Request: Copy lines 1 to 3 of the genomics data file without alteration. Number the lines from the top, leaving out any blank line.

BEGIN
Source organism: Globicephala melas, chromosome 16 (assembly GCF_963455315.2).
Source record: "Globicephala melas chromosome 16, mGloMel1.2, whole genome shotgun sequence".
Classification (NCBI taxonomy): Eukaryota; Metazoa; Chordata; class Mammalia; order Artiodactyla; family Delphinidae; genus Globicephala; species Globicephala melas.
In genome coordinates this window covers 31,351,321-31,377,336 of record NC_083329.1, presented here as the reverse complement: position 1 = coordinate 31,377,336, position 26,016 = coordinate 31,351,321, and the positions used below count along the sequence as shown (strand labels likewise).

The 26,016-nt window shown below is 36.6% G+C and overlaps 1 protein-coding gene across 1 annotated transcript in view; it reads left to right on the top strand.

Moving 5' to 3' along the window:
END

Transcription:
Source organism: Globicephala melas, chromosome 16 (assembly GCF_963455315.2).
Source record: "Globicephala melas chromosome 16, mGloMel1.2, whole genome shotgun sequence".
Classification (NCBI taxonomy): Eukaryota; Metazoa; Chordata; class Mammalia; order Artiodactyla; family Delphinidae; genus Globicephala; species Globicephala melas.